Why multinational development banks need a new strategy for the 2030 goals

14th December 2017 Kiyoshi Kodera

Over the last half century, multilateral development banks (MDBs) have established their position as major development financiers in the global financial architecture.

The MDB system now faces multiple challenges arising from shifts in the global economy and political debate since the 2008 financial crisis. The focus of this task lies in meeting the Sustainable Development Goals (SDGs) by 2030. While global poverty reduction has slowed and extreme poverty is now concentrated in fragile states, income inequality is on the rise in both developed and developing countries. Technological advancement is threatening jobs and affecting income distribution. Migration and forced displacement have both increased. Challenges such as climate change and pandemics increasingly demand cross-border solutions. Now more than ever, infrastructure development is a priority.

Adding to the challenge ahead is the fact that development finance architecture itself has also changed significantly. International capital markets, remittances and foreign direct investment have overtaken MDBs and Official Development Assistance, which now contribute a smaller share of the overall volume of finance. New actors have emerged meanwhile. They include private philanthropies, health-related multilateral agencies such as The Global Fund to Fight AIDS, Tuberculosis and Malaria and GAVI, the Vaccine Alliance, all of which have delivered good results. China has also become a large, fast-growing and dynamic donor that took the lead to fill the gap in the demand for infrastructure by establishing the Asian Infrastructure Investment Bank (AIIB) and the New Development Bank.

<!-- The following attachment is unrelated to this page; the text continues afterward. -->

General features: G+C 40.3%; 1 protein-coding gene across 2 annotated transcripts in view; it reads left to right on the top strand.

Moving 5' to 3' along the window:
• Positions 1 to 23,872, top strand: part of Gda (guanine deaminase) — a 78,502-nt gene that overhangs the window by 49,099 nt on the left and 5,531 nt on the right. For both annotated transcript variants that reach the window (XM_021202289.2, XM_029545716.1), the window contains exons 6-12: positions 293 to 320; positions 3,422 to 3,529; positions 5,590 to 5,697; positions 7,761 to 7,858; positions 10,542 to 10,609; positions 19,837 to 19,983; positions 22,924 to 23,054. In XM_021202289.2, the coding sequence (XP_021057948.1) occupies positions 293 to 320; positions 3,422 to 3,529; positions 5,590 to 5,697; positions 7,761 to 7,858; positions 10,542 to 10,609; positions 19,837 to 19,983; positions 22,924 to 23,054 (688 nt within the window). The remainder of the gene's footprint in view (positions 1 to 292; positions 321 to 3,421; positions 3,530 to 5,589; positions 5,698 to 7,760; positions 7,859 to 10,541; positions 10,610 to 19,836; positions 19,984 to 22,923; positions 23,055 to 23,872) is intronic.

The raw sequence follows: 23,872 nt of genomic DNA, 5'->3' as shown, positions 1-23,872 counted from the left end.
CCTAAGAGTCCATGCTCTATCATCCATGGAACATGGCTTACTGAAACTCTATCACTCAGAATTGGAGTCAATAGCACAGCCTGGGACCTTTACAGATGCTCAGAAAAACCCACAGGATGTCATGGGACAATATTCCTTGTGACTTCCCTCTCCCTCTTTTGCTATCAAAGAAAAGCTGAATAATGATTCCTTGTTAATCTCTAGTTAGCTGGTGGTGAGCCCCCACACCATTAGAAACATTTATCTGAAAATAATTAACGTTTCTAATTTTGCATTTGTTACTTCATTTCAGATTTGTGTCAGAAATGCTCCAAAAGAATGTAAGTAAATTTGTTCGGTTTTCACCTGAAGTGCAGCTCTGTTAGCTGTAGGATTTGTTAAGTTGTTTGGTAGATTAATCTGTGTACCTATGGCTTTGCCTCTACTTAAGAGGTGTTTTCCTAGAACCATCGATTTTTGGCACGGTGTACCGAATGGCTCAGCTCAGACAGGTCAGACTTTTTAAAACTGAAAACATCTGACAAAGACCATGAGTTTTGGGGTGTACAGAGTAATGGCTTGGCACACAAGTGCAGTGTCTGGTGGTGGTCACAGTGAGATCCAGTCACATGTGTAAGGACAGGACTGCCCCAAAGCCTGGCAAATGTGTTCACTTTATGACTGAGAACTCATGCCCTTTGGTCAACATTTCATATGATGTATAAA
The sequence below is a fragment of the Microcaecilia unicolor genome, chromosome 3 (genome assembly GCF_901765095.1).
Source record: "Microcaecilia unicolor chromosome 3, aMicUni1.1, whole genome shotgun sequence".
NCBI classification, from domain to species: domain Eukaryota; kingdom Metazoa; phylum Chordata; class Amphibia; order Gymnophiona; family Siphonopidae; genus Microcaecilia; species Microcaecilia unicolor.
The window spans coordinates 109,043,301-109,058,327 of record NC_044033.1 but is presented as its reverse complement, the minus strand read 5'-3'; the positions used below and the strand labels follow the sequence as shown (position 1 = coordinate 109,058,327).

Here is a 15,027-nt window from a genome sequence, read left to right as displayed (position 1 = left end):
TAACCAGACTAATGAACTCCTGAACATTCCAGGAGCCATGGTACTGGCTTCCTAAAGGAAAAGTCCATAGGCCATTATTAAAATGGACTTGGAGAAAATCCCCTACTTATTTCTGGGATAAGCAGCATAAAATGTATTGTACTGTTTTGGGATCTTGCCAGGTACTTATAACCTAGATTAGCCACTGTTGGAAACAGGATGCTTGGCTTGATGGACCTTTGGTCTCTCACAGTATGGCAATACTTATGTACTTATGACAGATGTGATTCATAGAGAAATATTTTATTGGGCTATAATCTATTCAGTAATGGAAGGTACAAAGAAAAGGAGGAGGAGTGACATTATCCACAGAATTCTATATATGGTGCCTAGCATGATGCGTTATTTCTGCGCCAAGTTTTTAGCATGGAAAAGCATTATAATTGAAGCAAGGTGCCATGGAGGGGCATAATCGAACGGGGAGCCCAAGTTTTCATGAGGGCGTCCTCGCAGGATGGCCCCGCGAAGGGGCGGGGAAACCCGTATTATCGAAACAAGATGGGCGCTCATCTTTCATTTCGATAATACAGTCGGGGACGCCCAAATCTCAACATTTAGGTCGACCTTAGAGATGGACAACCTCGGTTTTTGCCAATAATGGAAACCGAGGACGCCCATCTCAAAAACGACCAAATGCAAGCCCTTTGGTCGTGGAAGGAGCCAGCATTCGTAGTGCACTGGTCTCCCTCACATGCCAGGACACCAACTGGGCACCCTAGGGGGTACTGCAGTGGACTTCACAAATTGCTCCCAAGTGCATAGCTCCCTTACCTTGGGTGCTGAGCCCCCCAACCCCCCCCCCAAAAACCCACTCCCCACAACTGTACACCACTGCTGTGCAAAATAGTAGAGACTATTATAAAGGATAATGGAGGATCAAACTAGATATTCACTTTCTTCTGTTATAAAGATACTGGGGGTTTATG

The MDB system is also under scrutiny as major shareholders retreat from the multilateral system. Support for development aid in many developed countries is under threat with the rise of populist and inward-looking politics associated with anti-globalisation sentiments. A new growth narrative for the SDG era needs to incorporate income distribution, demographic challenges, climate change and global public goods (GPGs). However, unless developing countries and MDBs can overcome existing challenges, the new goals will not be achieved.

MDB management and shareholders should consider several courses of action. Crucially, they must recognise that poverty reduction is a central element of the SDGs in many regions and that growth is indispensable for achieving those goals. MDBs should renew their push towards building better public institutions, in particular for public-private partnerships for infrastructure, along with tax administration and, finally, human development with regards to health and education.